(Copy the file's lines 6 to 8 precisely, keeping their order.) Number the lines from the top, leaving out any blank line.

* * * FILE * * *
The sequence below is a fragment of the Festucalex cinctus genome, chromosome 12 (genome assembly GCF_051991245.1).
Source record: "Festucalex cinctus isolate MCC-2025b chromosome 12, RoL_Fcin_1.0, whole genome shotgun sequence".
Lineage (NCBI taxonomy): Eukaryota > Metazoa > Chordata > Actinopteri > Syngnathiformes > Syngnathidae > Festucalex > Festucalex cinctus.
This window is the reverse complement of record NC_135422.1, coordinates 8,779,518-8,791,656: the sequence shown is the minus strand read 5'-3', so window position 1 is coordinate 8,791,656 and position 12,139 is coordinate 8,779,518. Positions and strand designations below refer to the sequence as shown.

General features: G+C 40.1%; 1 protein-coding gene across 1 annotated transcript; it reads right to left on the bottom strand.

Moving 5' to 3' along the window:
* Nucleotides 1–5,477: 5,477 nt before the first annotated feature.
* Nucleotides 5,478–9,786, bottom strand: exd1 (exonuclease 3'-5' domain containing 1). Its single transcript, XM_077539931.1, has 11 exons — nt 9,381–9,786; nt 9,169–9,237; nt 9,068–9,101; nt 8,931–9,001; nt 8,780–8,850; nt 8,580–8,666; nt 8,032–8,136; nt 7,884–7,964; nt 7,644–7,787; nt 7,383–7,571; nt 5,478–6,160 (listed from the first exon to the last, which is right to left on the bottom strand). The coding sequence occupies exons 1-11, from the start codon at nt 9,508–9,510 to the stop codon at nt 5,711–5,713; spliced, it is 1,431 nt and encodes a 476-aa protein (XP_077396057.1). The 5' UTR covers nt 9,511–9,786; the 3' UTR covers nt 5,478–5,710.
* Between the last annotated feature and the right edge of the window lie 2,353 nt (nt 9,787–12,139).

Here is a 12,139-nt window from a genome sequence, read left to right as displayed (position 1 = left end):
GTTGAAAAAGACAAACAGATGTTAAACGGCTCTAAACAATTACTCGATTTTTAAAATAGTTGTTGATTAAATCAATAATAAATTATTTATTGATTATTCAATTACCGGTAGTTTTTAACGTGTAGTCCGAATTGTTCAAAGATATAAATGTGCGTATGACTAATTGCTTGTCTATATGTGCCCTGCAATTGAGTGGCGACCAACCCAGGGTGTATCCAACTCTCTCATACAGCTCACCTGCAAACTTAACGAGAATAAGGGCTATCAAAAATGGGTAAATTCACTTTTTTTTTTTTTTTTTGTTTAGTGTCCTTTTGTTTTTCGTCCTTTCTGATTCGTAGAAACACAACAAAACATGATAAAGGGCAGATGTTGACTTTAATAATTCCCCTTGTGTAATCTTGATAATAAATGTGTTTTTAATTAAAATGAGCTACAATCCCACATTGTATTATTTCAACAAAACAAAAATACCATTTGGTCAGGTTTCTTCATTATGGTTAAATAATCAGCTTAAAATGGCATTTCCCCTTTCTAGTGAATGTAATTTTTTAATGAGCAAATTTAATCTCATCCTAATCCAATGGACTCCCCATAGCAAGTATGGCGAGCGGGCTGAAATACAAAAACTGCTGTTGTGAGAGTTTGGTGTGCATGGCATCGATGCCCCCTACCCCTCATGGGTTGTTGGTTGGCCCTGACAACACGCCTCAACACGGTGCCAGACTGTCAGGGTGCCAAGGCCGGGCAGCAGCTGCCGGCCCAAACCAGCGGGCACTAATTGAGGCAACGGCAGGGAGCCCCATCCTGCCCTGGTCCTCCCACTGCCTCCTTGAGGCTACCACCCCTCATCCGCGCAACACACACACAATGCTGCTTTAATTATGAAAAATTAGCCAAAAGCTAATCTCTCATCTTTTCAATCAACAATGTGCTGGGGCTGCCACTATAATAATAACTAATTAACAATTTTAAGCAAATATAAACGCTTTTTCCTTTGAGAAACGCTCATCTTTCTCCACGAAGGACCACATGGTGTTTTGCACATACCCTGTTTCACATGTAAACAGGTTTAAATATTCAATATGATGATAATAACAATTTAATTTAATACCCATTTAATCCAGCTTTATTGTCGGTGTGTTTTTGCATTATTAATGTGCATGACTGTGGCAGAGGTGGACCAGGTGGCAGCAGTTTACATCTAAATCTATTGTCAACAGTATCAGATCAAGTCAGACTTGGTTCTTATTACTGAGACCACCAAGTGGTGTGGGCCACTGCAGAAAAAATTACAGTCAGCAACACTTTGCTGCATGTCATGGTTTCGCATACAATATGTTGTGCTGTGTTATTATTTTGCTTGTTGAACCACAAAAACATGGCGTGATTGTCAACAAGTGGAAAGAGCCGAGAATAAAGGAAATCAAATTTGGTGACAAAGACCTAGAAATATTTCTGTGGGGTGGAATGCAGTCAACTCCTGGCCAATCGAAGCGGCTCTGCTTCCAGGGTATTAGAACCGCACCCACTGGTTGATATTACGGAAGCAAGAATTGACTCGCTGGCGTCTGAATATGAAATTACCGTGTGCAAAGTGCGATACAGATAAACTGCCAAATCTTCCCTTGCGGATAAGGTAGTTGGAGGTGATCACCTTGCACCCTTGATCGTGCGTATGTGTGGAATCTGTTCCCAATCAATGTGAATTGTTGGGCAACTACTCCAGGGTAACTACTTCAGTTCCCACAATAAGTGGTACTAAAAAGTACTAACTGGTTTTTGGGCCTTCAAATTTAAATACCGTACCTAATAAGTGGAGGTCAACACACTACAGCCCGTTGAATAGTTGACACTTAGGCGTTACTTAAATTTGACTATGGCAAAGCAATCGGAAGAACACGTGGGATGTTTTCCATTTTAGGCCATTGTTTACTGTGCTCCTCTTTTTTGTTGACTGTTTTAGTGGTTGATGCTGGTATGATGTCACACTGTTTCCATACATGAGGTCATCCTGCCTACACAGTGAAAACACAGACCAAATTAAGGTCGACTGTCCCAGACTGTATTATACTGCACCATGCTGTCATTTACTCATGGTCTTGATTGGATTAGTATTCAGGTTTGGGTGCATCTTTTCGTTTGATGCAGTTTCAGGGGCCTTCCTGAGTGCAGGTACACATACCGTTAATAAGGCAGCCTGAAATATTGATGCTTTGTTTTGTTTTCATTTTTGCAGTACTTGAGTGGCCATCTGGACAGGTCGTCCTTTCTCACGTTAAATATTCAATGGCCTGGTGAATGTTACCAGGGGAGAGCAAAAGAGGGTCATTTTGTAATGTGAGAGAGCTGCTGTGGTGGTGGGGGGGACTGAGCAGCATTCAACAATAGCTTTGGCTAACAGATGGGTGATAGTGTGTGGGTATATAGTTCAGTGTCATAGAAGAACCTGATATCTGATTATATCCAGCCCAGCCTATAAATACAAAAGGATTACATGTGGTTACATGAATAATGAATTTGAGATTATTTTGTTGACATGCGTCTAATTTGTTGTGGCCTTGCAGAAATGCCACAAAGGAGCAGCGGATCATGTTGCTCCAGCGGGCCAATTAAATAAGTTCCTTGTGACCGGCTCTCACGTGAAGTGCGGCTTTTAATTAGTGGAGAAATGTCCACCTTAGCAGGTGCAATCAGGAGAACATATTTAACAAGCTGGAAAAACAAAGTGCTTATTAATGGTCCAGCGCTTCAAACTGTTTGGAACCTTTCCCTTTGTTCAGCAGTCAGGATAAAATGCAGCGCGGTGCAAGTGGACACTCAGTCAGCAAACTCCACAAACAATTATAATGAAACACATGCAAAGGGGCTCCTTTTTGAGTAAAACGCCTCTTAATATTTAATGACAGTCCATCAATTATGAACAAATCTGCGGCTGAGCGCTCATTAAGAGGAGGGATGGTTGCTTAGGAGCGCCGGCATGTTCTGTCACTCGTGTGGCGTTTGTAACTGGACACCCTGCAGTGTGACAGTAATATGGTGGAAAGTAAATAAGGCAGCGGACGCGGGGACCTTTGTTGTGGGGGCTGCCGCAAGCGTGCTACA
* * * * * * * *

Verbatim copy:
Moving 5' to 3' along the window:
* Nucleotides 1–5,477: 5,477 nt before the first annotated feature.
* Nucleotides 5,478–9,786, bottom strand: exd1 (exonuclease 3'-5' domain containing 1). Its single transcript, XM_077539931.1, has 11 exons — nt 9,381–9,786; nt 9,169–9,237; nt 9,068–9,101; nt 8,931–9,001; nt 8,780–8,850; nt 8,580–8,666; nt 8,032–8,136; nt 7,884–7,964; nt 7,644–7,787; nt 7,383–7,571; nt 5,478–6,160 (listed from the first exon to the last, which is right to left on the bottom strand). The coding sequence occupies exons 1-11, from the start codon at nt 9,508–9,510 to the stop codon at nt 5,711–5,713; spliced, it is 1,431 nt and encodes a 476-aa protein (XP_077396057.1). The 5' UTR covers nt 9,511–9,786; the 3' UTR covers nt 5,478–5,710.